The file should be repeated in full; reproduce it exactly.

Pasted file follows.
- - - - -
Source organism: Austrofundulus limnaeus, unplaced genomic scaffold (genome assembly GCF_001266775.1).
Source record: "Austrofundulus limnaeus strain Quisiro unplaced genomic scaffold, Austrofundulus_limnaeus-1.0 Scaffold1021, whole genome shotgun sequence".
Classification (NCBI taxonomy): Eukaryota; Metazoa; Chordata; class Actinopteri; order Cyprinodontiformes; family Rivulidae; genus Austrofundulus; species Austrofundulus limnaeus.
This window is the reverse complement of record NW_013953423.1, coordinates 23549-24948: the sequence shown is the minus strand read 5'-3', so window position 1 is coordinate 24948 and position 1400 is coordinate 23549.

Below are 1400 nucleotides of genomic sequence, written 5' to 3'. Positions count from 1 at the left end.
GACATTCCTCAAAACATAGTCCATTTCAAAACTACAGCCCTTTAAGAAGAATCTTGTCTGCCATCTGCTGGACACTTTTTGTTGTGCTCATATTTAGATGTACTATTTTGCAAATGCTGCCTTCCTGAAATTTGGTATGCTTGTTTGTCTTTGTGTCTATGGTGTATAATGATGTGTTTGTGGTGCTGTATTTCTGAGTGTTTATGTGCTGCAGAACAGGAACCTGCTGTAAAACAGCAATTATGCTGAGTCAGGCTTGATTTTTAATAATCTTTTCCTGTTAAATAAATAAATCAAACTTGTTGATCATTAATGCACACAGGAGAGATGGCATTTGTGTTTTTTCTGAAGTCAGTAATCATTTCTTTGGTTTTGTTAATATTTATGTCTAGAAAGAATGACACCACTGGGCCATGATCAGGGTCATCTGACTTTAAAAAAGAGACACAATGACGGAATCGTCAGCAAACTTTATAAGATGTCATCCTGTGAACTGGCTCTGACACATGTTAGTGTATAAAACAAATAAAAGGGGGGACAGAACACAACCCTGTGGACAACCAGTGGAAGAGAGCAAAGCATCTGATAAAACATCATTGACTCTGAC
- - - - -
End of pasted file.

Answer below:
Source organism: Austrofundulus limnaeus, unplaced genomic scaffold (genome assembly GCF_001266775.1).
Source record: "Austrofundulus limnaeus strain Quisiro unplaced genomic scaffold, Austrofundulus_limnaeus-1.0 Scaffold1021, whole genome shotgun sequence".
Classification (NCBI taxonomy): Eukaryota; Metazoa; Chordata; class Actinopteri; order Cyprinodontiformes; family Rivulidae; genus Austrofundulus; species Austrofundulus limnaeus.
This window is the reverse complement of record NW_013953423.1, coordinates 23549-24948: the sequence shown is the minus strand read 5'-3', so window position 1 is coordinate 24948 and position 1400 is coordinate 23549.

Below are 1400 nucleotides of genomic sequence, written 5' to 3'. Positions count from 1 at the left end.
GACATTCCTCAAAACATAGTCCATTTCAAAACTACAGCCCTTTAAGAAGAATCTTGTCTGCCATCTGCTGGACACTTTTTGTTGTGCTCATATTTAGATGTACTATTTTGCAAATGCTGCCTTCCTGAAATTTGGTATGCTTGTTTGTCTTTGTGTCTATGGTGTATAATGATGTGTTTGTGGTGCTGTATTTCTGAGTGTTTATGTGCTGCAGAACAGGAACCTGCTGTAAAACAGCAATTATGCTGAGTCAGGCTTGATTTTTAATAATCTTTTCCTGTTAAATAAATAAATCAAACTTGTTGATCATTAATGCACACAGGAGAGATGGCATTTGTGTTTTTTCTGAAGTCAGTAATCATTTCTTTGGTTTTGTTAATATTTATGTCTAGAAAGAATGACACCACTGGGCCATGATCAGGGTCATCTGACTTTAAAAAAGAGACACAATGACGGAATCGTCAGCAAACTTTATAAGATGTCATCCTGTGAACTGGCTCTGACACATGTTAGTGTATAAAACAAATAAAAGGGGGGACAGAACACAACCCTGTGGACAACCAGTGGAAGAGAGCAAAGCATCTGATAAAACATCATTGACTCTGAC